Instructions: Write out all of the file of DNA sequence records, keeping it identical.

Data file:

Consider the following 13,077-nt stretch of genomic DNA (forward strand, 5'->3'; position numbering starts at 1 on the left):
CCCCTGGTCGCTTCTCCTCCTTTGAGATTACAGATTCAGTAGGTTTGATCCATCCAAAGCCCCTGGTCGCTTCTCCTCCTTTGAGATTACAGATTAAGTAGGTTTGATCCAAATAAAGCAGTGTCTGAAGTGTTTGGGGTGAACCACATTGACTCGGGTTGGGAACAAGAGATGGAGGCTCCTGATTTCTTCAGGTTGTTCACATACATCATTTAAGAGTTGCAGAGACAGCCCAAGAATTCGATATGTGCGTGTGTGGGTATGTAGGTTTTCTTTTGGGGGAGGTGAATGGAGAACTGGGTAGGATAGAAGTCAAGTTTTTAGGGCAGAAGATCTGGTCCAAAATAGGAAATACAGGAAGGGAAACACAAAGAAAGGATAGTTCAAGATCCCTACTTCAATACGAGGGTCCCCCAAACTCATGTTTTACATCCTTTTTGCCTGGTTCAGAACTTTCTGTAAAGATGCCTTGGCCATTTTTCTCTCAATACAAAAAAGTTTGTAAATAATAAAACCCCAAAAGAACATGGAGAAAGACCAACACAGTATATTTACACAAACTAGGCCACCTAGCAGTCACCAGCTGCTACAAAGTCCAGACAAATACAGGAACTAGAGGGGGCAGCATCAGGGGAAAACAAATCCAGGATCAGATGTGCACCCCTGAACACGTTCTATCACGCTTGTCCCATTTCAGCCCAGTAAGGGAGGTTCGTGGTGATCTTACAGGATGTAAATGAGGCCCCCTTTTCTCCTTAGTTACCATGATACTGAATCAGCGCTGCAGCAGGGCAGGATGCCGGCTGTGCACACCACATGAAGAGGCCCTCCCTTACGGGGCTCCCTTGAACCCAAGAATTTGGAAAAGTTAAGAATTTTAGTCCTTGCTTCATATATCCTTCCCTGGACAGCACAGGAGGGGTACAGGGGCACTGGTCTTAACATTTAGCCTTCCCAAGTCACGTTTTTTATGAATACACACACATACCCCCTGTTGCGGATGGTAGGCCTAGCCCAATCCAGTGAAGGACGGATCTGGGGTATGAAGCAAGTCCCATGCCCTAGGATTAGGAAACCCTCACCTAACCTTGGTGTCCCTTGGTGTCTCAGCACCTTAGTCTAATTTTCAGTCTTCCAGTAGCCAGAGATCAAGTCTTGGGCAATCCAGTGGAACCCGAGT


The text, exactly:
Consider the following 13,077-nt stretch of genomic DNA (forward strand, 5'->3'; position numbering starts at 1 on the left):
CCCCTGGTCGCTTCTCCTCCTTTGAGATTACAGATTCAGTAGGTTTGATCCATCCAAAGCCCCTGGTCGCTTCTCCTCCTTTGAGATTACAGATTAAGTAGGTTTGATCCAAATAAAGCAGTGTCTGAAGTGTTTGGGGTGAACCACATTGACTCGGGTTGGGAACAAGAGATGGAGGCTCCTGATTTCTTCAGGTTGTTCACATACATCATTTAAGAGTTGCAGAGACAGCCCAAGAATTCGATATGTGCGTGTGTGGGTATGTAGGTTTTCTTTTGGGGGAGGTGAATGGAGAACTGGGTAGGATAGAAGTCAAGTTTTTAGGGCAGAAGATCTGGTCCAAAATAGGAAATACAGGAAGGGAAACACAAAGAAAGGATAGTTCAAGATCCCTACTTCAATACGAGGGTCCCCCAAACTCATGTTTTACATCCTTTTTGCCTGGTTCAGAACTTTCTGTAAAGATGCCTTGGCCATTTTTCTCTCAATACAAAAAAGTTTGTAAATAATAAAACCCCAAAAGAACATGGAGAAAGACCAACACAGTATATTTACACAAACTAGGCCACCTAGCAGTCACCAGCTGCTACAAAGTCCAGACAAATACAGGAACTAGAGGGGGCAGCATCAGGGGAAAACAAATCCAGGATCAGATGTGCACCCCTGAACACGTTCTATCACGCTTGTCCCATTTCAGCCCAGTAAGGGAGGTTCGTGGTGATCTTACAGGATGTAAATGAGGCCCCCTTTTCTCCTTAGTTACCATGATACTGAATCAGCGCTGCAGCAGGGCAGGATGCCGGCTGTGCACACCACATGAAGAGGCCCTCCCTTACGGGGCTCCCTTGAACCCAAGAATTTGGAAAAGTTAAGAATTTTAGTCCTTGCTTCATATATCCTTCCCTGGACAGCACAGGAGGGGTACAGGGGCACTGGTCTTAACATTTAGCCTTCCCAAGTCACGTTTTTTATGAATACACACACATACCCCCTGTTGCGGATGGTAGGCCTAGCCCAATCCAGTGAAGGACGGATCTGGGGTATGAAGCAAGTCCCATGCCCTAGGATTAGGAAACCCTCACCTAACCTTGGTGTCCCTTGGTGTCTCAGCACCTTAGTCTAATTTTCAGTCTTCCAGTAGCCAGAGATCAAGTCTTGGGCAATCCAGTGGAACCCGAGT